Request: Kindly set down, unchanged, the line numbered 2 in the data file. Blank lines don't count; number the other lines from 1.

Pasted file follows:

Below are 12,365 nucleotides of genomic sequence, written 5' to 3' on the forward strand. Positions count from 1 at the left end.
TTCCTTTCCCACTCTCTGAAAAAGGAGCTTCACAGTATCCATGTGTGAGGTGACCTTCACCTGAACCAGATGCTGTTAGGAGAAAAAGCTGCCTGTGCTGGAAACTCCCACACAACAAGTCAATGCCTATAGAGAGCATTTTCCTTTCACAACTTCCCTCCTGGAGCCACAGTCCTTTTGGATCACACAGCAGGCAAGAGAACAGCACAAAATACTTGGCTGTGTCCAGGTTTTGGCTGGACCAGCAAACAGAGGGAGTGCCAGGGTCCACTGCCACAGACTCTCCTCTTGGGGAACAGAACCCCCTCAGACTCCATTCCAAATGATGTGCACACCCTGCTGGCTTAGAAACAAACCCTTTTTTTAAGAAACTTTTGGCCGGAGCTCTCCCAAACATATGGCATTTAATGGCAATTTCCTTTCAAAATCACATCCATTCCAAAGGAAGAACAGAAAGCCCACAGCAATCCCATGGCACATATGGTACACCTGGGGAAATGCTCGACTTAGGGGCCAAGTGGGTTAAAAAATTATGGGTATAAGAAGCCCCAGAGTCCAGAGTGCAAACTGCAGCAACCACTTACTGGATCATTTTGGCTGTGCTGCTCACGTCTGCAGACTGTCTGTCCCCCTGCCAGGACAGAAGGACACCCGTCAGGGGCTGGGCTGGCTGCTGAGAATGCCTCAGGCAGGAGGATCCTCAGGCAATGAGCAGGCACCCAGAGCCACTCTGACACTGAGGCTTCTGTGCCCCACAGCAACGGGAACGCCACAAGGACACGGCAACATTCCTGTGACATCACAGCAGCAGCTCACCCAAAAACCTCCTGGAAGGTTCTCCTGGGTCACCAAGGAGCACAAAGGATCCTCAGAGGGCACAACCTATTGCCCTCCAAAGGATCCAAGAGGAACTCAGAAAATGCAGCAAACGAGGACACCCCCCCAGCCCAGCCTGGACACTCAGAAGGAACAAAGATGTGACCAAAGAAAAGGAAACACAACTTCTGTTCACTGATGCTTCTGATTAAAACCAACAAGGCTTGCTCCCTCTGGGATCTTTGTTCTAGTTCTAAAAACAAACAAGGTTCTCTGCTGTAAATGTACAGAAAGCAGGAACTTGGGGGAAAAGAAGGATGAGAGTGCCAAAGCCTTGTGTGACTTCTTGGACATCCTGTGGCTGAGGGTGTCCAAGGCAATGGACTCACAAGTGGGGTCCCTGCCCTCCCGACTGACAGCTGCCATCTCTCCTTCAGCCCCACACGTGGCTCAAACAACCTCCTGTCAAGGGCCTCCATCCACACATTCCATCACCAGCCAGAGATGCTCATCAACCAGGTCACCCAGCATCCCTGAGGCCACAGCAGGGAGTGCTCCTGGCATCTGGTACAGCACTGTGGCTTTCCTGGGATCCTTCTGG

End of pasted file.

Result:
TTCCTTTCCCACTCTCTGAAAAAGGAGCTTCACAGTATCCATGTGTGAGGTGACCTTCACCTGAACCAGATGCTGTTAGGAGAAAAAGCTGCCTGTGCTGGAAACTCCCACACAACAAGTCAATGCCTATAGAGAGCATTTTCCTTTCACAACTTCCCTCCTGGAGCCACAGTCCTTTTGGATCACACAGCAGGCAAGAGAACAGCACAAAATACTTGGCTGTGTCCAGGTTTTGGCTGGACCAGCAAACAGAGGGAGTGCCAGGGTCCACTGCCACAGACTCTCCTCTTGGGGAACAGAACCCCCTCAGACTCCATTCCAAATGATGTGCACACCCTGCTGGCTTAGAAACAAACCCTTTTTTTAAGAAACTTTTGGCCGGAGCTCTCCCAAACATATGGCATTTAATGGCAATTTCCTTTCAAAATCACATCCATTCCAAAGGAAGAACAGAAAGCCCACAGCAATCCCATGGCACATATGGTACACCTGGGGAAATGCTCGACTTAGGGGCCAAGTGGGTTAAAAAATTATGGGTATAAGAAGCCCCAGAGTCCAGAGTGCAAACTGCAGCAACCACTTACTGGATCATTTTGGCTGTGCTGCTCACGTCTGCAGACTGTCTGTCCCCCTGCCAGGACAGAAGGACACCCGTCAGGGGCTGGGCTGGCTGCTGAGAATGCCTCAGGCAGGAGGATCCTCAGGCAATGAGCAGGCACCCAGAGCCACTCTGACACTGAGGCTTCTGTGCCCCACAGCAACGGGAACGCCACAAGGACACGGCAACATTCCTGTGACATCACAGCAGCAGCTCACCCAAAAACCTCCTGGAAGGTTCTCCTGGGTCACCAAGGAGCACAAAGGATCCTCAGAGGGCACAACCTATTGCCCTCCAAAGGATCCAAGAGGAACTCAGAAAATGCAGCAAACGAGGACACCCCCCCAGCCCAGCCTGGACACTCAGAAGGAACAAAGATGTGACCAAAGAAAAGGAAACACAACTTCTGTTCACTGATGCTTCTGATTAAAACCAACAAGGCTTGCTCCCTCTGGGATCTTTGTTCTAGTTCTAAAAACAAACAAGGTTCTCTGCTGTAAATGTACAGAAAGCAGGAACTTGGGGGAAAAGAAGGATGAGAGTGCCAAAGCCTTGTGTGACTTCTTGGACATCCTGTGGCTGAGGGTGTCCAAGGCAATGGACTCACAAGTGGGGTCCCTGCCCTCCCGACTGACAGCTGCCATCTCTCCTTCAGCCCCACACGTGGCTCAAACAACCTCCTGTCAAGGGCCTCCATCCACACATTCCATCACCAGCCAGAGATGCTCATCAACCAGGTCACCCAGCATCCCTGAGGCCACAGCAGGGAGTGCTCCTGGCATCTGGTACAGCACTGTGGCTTTCCTGGGATCCTTCTGG